At SRI Bend we talk a lot about SRI investing being an “investment strategy”. As if it is just one of the menu items that investors have to choose from: value investing, growth investing, long/short investing, global macro investing…there are many, but you get the idea. We talk about it as a strategy because I think it is the simplest way to describe it, although it would be more accurate to call it a lens through which we view all other strategies. SRI is the foundation and then the strategy mix of the entire portfolio is built on top of this decision. Just as wearing rose colored glasses tints the whole world red, investors wearing “SRI glasses” will view all the various strategies available to them with an “SRI tint”. The decision for socially responsible investing comes first, and then an investor can choose strategies after that: for instance one could be an SRI value investor or an SRI growth investor.
Looking at SRI this way makes it less of a strategy and more of an ideology…a philosophy… a personal creed. Let’s take an example: A value investor is an investor that is looking for stocks that are under-priced or out-of-favor but likely to trend back to their ‘intrinsic value’ over a significant enough period of time. Value investing is a strategy because value investors do not necessarily believe that all investors should only be value investors. Contrast this with SRI investors where many SRI investors that I work with would agree that: 1) SRI investing is the right thing to do for everyone and 2) if everyone was an SRI investor the world would be a better place. SRI investing is about more than the allocation of capital, it deals with the treatment of people and it deals with the use of this planet’s shared resources.
This is where SRI investing transcends the world of investment strategies and enters the realms of faith and politics:
Faith because believing that to invest responsibly is the ‘right thing to do’ is a moral appeal to a standard that transcends government, culture, and economics and whether that is faith in religion (God would want us to invest responsibly because God values just treatment of people, plants, animals, and natural resources) or faith in secular humanism (people should invest responsibly because they have an ethical responsibility to beneficence to all) or utilitarianism (people should invest responsibly because it creates the most long-term good for the most people).
Politics because the belief that the positive impacts of SRI investing are increased when all investors invest responsibly (i.e. the world would be a better place) this belief creates a policy imperative (at least in the western mind where government exists ‘for the people’) that government should regulate human actions for the long-term good of society. We see this political expression in policies like carbon credits , Agenda 21, and is summed up in it’s own “-ism” of environmentalism.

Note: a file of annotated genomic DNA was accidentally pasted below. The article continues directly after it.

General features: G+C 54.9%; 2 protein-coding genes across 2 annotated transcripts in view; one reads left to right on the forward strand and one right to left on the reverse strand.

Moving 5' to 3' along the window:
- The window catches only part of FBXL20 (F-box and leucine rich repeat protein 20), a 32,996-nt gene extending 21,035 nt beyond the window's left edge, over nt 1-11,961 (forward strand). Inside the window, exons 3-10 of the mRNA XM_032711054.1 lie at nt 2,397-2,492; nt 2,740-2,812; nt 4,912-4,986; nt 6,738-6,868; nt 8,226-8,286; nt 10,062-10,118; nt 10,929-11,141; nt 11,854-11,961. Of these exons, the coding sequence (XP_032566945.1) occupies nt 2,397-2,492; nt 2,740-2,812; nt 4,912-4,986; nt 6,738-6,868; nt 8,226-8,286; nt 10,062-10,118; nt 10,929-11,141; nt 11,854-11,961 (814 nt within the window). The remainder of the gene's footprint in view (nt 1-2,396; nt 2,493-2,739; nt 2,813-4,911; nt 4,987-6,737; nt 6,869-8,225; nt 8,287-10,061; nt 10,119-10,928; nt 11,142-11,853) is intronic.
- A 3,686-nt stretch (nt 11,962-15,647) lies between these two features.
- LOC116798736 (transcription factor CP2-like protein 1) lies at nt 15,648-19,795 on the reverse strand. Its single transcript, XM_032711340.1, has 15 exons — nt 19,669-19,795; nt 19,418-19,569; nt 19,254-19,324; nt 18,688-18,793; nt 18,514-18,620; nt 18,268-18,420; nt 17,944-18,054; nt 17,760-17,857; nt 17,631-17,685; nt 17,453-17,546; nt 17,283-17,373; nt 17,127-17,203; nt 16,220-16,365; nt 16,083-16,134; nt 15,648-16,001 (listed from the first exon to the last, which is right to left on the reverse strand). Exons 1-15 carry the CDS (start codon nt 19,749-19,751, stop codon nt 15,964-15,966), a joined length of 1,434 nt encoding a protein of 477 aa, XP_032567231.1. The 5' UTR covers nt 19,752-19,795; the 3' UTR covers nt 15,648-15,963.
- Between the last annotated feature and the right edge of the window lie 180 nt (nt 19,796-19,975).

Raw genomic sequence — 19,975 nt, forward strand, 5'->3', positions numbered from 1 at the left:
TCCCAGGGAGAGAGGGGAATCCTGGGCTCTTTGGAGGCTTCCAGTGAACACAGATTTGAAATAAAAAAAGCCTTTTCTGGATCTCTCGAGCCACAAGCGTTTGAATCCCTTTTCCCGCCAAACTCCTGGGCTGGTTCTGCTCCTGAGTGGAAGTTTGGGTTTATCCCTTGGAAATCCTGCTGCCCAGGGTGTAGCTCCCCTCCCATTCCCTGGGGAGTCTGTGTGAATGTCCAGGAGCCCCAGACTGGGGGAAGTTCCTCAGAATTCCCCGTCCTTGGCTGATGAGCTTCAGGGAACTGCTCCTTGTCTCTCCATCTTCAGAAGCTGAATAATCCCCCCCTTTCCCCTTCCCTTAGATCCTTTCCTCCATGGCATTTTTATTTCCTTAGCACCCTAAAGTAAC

The SRI investors that do not fall into the faith-based or politically-based groups I call “Pragmatic SRI Investors”. Pragmatic SRI investors see the above faith and political trends as significant drivers of policy and consumer demand and they want to get in front of that swelling wave in order to profit from shifting regulations, consumer demand, and overall cultural trends. As an example, Climate Trust produced a study proposing that organizations that adjust their processes to compensate for ‘climate change’ now will pay approximately 2% whereas companies that wait until it is mandated by regulation to adjust their processes will pay 20%. The Pragmatic SRI investor looks at the political will that will likely drive regulation over the next decade and invests in companies that are preparing for “climate change regulation” because it is a more profitable business decision.
Who are you when it comes to socially responsible investing?
Do you approach investing from your own ethical, moral, or faith-based convictions that human being and the organizations they form should manage resources in a way where they are accountable to a higher power and/or to their fellow man (including future generations)?
Or do you see SRI investing as a political conversation that has to do with regulation of the allocation of common resources: air, water, land, minerals?
Or are you a pragmatist that looks at these first two groups as significant drivers of policy and consumer demand and seek to adapt your portfolio to it now, hoping to capture additional investment returns by adapting to the trend early?